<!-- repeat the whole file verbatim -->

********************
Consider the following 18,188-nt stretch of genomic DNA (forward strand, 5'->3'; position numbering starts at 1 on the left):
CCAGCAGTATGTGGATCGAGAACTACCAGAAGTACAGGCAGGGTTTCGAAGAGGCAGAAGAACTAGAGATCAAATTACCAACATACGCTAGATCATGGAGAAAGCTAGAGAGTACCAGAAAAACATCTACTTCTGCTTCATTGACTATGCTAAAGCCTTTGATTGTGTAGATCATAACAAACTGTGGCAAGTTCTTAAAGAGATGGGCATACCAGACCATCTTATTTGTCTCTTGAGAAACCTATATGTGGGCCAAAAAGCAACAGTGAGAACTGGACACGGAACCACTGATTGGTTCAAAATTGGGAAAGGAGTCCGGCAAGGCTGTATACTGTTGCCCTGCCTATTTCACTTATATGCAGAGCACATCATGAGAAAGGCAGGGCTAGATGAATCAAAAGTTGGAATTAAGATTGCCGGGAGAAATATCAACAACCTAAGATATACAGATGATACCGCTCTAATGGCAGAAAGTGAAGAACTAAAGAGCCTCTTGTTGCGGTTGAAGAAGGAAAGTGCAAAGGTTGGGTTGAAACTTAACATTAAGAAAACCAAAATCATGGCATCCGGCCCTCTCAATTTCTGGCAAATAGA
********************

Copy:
Consider the following 18,188-nt stretch of genomic DNA (forward strand, 5'->3'; position numbering starts at 1 on the left):
CCAGCAGTATGTGGATCGAGAACTACCAGAAGTACAGGCAGGGTTTCGAAGAGGCAGAAGAACTAGAGATCAAATTACCAACATACGCTAGATCATGGAGAAAGCTAGAGAGTACCAGAAAAACATCTACTTCTGCTTCATTGACTATGCTAAAGCCTTTGATTGTGTAGATCATAACAAACTGTGGCAAGTTCTTAAAGAGATGGGCATACCAGACCATCTTATTTGTCTCTTGAGAAACCTATATGTGGGCCAAAAAGCAACAGTGAGAACTGGACACGGAACCACTGATTGGTTCAAAATTGGGAAAGGAGTCCGGCAAGGCTGTATACTGTTGCCCTGCCTATTTCACTTATATGCAGAGCACATCATGAGAAAGGCAGGGCTAGATGAATCAAAAGTTGGAATTAAGATTGCCGGGAGAAATATCAACAACCTAAGATATACAGATGATACCGCTCTAATGGCAGAAAGTGAAGAACTAAAGAGCCTCTTGTTGCGGTTGAAGAAGGAAAGTGCAAAGGTTGGGTTGAAACTTAACATTAAGAAAACCAAAATCATGGCATCCGGCCCTCTCAATTTCTGGCAAATAGA